The U.S. division of retailer L’Occitane has filed for Chapter 11 bankruptcy in New Jersey. The company said the move is part of its plan to implement a “store footprint optimization plan, including the contemplated exit of unprofitable locations.”
“L’Occitane en Provence boutiques across the country are open and operating safely in accordance with all applicable COVID-related guidelines,” the company said on Tuesday (Jan. 26) in a press release. “The company has ample liquidity to support ongoing operations across all channels and fulfill commitments to its valued employees, customers and suppliers.” The company will honor outstanding gift cards.
The beauty retailer said the bankruptcy process will “further accelerate (its) U.S. lease portfolio restructuring initiative.” L’Occitane said the case does not include its France-based parent company or any other of its subsidiaries.
According to Blooomberg Law, the chain’s U.S. revenues plunged 56.5 percent between April and December compared to the previous year, as the pandemic slammed brick-and-mortar retailers. L’Occitane, which employs more than 1,000 people in the country, filed for bankruptcy after failing to reach agreements on its leases.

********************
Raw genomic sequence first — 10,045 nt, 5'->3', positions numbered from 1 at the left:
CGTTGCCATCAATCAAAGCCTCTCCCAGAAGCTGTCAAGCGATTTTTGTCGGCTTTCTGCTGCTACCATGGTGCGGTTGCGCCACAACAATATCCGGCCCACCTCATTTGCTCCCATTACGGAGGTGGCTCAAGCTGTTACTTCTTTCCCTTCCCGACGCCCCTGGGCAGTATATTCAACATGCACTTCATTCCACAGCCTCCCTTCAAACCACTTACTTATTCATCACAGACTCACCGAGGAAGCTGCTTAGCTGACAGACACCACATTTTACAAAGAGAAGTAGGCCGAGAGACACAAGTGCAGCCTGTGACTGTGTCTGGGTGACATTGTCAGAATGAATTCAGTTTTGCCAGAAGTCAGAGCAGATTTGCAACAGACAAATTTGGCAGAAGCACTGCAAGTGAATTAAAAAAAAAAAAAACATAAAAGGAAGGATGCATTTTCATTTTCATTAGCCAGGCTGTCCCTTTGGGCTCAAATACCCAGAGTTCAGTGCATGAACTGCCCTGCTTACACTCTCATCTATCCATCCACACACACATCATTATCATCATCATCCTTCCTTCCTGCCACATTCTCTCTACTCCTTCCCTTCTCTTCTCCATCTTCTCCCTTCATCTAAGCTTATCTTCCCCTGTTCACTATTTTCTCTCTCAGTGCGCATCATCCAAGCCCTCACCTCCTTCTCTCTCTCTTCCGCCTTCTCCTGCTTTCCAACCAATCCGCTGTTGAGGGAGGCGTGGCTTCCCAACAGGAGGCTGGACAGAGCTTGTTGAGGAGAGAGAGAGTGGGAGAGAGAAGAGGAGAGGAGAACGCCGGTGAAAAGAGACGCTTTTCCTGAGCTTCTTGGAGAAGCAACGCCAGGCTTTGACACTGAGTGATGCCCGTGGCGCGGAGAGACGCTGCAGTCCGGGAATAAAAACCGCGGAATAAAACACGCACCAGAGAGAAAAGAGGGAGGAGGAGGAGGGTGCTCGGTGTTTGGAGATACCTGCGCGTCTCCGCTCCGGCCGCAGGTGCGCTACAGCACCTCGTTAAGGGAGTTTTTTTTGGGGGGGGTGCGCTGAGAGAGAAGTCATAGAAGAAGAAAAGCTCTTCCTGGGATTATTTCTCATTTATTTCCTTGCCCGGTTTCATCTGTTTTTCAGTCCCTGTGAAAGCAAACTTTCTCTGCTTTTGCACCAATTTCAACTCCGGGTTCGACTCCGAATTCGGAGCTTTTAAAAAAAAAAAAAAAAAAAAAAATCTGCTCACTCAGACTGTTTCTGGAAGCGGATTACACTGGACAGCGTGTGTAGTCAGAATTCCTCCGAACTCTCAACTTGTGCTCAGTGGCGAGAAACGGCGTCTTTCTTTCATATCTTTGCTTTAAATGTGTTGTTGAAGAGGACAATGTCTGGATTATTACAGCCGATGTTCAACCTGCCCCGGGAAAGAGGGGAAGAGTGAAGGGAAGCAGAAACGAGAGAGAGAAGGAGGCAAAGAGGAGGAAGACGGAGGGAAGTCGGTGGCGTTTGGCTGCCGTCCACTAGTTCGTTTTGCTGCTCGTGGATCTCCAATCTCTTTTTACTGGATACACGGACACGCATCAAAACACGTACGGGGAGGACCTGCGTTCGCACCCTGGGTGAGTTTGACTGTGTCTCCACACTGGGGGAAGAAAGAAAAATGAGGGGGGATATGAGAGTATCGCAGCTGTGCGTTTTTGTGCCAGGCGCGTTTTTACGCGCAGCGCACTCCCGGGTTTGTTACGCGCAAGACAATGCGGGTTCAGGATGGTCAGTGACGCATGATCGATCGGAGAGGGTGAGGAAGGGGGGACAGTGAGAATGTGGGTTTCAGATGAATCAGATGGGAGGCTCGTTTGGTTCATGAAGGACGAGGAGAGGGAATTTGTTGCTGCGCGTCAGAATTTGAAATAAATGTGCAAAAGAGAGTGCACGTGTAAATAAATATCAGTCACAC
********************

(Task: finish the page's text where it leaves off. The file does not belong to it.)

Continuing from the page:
“Today’s action is a pivotal step forward in achieving the full potential of L’Occitane’s U.S. business,” said Yann Tanini, managing director of L’Occitane North America, in the news release. “We look forward to working collaboratively with our landlords to achieve partnerships that make economic sense in this current retail environment.”
According to the release, “the company has filed with the court a series of customary motions seeking to continue operating its business as usual.” These include “requests to continue to pay wages and provide benefits to employees … and maintain customer policies. The company intends to continue to pay suppliers in the ordinary course for all goods received and services rendered.”
In 2019, L’Occitane was riding high. The luxury cosmetics company was negotiating a deal to buy British beauty and skincare brand Elemis. At the time, L’Occitane said the acquisition of the Elemis brand — which is popular with millennials and Generation X consumers — was intended to strengthen its global growth.